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Nigeria

More than 20 million people in Nigeria are at risk of blindness from trachoma. Our work in the country focuses on treating and protecting people from trachoma and other diseases.

Women carry containers of water on their heads as they return from a river in the village of Garamach in Kaduna, Nigeria.

Sightsavers has been working in Nigeria for more than 60 years, and our first programmes in the country helped to provide eye care to help eliminate avoidable blindness.

Our work in Nigeria today focuses on controlling and eliminating neglected tropical diseases. It’s thought that 100 million people in Nigeria are at risk of NTDs, and people living in poverty are particularly badly affected. As part of the Global Trachoma Mapping Project, we gathered data about trachoma in Nigeria and found that the country has the second highest burden of trachoma in the world.

As a result, we’ve helped 22 states to map the prevalence of NTDs, so our programmes are accurately targeted where they’re needed most.

In November 2017 we reached our target of providing one billion treatments for NTDs. The billionth treatment, an antibiotic for river blindness and lymphatic filariasis, was distributed to a seven-year-old girl named Dorcas in Kaduna State, Nigeria. Read more about our one billionth treatment.

We work closely with local communities, and we use local volunteers to build trust and encourage people to accept the treatments provided to them. In 2018 we trained more 77,900 community volunteers to give out medication.

 

My role is so important to ensure we keep our community healthy. I find joy in being able to help my village stay safe.
Baraka Ango, local volunteer
A portrait of Baraka, a female medicine distributor.

How we’re making a difference in Nigeria

Rebecca takes a selfie with Dorcas, in Nigeria.

A billion treatments

In 2017, the billionth treatment for NTDs was given to seven-year-old Dorcas in Nigeria. Read her story, and hear from the people we've helped.
Read the story

Boy is held by his mother, he has a face washing guide in his hand.

Super School of 5

This innovative project, in Nigeria, Kenya, Ethiopia and Zambia, features superhero characters to encourage school children to wash their hands.
Meet the superheroes

Community distributor Aliyu gives NTD medication to a young boy in Nigeria.

UNITED in Nigeria

The UNITED project, funded by UK aid, has delivered 116 million treatments to tackle neglected tropical diseases in Nigeria.
About the project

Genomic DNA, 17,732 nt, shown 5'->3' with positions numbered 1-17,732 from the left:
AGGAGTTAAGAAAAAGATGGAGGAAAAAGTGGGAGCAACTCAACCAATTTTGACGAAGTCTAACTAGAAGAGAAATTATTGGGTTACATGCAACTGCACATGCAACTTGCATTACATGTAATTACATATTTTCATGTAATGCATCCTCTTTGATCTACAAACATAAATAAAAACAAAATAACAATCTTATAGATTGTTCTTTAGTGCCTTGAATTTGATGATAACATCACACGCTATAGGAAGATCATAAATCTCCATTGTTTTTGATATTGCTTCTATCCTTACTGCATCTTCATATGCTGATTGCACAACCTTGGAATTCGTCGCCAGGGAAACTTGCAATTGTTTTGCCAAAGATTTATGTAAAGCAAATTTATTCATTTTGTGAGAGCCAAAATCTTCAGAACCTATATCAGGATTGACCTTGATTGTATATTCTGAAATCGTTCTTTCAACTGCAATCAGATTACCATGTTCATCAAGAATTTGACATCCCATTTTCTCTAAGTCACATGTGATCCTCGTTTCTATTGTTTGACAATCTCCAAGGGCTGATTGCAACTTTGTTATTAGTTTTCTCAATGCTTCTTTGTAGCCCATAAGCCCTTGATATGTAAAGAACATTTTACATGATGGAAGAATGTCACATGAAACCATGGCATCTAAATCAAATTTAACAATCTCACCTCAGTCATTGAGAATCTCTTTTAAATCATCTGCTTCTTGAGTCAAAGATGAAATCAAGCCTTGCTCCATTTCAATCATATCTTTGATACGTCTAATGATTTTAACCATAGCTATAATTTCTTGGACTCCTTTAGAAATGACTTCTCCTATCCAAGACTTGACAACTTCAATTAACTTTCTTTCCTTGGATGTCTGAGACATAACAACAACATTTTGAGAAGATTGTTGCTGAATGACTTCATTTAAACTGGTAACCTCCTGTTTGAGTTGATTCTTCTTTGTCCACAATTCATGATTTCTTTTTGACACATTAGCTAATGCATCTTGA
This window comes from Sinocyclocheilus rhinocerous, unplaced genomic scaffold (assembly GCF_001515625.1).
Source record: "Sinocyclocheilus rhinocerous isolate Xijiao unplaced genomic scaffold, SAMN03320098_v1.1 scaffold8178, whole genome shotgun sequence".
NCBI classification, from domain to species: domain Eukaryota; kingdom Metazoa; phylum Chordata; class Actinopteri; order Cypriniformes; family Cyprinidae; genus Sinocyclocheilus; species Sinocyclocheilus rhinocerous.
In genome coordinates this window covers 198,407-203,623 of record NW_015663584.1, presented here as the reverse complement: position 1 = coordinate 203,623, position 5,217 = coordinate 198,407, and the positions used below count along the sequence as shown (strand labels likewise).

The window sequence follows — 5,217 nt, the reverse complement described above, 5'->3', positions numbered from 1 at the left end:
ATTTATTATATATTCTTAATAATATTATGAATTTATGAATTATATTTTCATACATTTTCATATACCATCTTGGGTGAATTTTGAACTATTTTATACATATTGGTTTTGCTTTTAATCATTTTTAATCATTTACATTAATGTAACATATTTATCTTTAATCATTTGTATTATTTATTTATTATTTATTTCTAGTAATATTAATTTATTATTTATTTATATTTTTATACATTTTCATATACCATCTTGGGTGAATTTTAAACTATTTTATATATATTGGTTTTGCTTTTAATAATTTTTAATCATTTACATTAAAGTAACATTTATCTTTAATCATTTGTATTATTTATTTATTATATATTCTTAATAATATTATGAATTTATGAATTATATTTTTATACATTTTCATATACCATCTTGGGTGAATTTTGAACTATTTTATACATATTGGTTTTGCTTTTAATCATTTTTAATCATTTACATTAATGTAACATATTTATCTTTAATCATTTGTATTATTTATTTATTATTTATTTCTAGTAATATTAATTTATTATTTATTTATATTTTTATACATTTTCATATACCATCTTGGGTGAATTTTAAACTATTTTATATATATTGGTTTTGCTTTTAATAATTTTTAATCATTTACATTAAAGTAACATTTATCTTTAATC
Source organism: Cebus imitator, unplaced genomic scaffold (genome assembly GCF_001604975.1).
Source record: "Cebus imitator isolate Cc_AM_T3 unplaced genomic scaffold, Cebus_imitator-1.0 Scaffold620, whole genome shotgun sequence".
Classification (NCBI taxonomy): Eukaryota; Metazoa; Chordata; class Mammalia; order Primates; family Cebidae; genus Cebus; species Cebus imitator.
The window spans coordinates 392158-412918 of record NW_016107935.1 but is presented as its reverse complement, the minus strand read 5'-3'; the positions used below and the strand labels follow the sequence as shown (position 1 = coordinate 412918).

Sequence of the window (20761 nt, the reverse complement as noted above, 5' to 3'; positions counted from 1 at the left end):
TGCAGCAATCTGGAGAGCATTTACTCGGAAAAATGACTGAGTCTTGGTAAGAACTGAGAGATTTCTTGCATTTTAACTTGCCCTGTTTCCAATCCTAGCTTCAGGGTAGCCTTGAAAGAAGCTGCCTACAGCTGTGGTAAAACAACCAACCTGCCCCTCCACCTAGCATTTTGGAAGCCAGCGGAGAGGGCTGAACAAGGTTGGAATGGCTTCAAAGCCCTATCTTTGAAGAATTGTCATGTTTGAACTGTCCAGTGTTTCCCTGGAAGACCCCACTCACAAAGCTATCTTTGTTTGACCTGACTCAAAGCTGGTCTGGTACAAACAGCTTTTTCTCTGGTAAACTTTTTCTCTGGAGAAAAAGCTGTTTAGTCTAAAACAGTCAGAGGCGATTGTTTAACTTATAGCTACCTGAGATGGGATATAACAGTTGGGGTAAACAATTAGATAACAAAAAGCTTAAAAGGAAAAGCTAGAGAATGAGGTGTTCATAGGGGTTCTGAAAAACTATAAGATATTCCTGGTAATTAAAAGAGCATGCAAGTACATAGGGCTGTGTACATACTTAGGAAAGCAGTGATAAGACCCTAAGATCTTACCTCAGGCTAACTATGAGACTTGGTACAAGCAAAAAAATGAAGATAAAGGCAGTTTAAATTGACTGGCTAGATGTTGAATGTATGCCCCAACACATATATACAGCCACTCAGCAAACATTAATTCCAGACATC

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More from Nigeria

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‘Keep Sight’ project will train eye care staff to treat glaucoma in Nigeria

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Jacob and Moses outside their village in Nigeria.
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Meet Jacob and Moses, who are working together to protect their community from diseases such as river blindness.

Community designated distributors in Kaduna State, Nigeria pose for a photo outside the local health centre.
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The UNITED programme has now come to an end, and has taught us numerous lessons that will inform future integrated neglected tropical disease programmes.

A group of volunteers sit around a table in a village in Nigeria.
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Nigeria carries around 25 per cent of Africa’s NTD burden. However, progress is being made and research is playing a key role in helping to eliminate the diseases.

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Carlitos smiles after receiving his new glasses.
Sightsavers from the field

January updates: highlights from around the world

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Abdu stands in his house.
Sightsavers Reports

Abdu’s story

For years, Abdu suffered from the pain of trachoma. Thanks to a Sightsavers-supported programme, he was examined, diagnosed and given treatment to protect his sight.

Sightsavers staff and guests stand on stage and wave at the camera.
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Super School of 5 trachoma programme expands to Nigeria

The project, which uses superhero characters to educate children about the spread of trachoma, will be introduced as part of efforts to fight the disease.

Hula wears her new glasses and reads from a sheet of paper.
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August highlights: updates from around the world

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A remote area in Benin featuring a long wooden bridge.
Sightsavers from the field

July highlights: updates from around the world

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A lady smiling outside a centre in Malawi which provides physiotherapy.
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More UK funding announced for disability-inclusive employment initiatives

The funding, which was announced by UK Secretary of State Penny Mordaunt, aims to address disability inclusion in developing countries.

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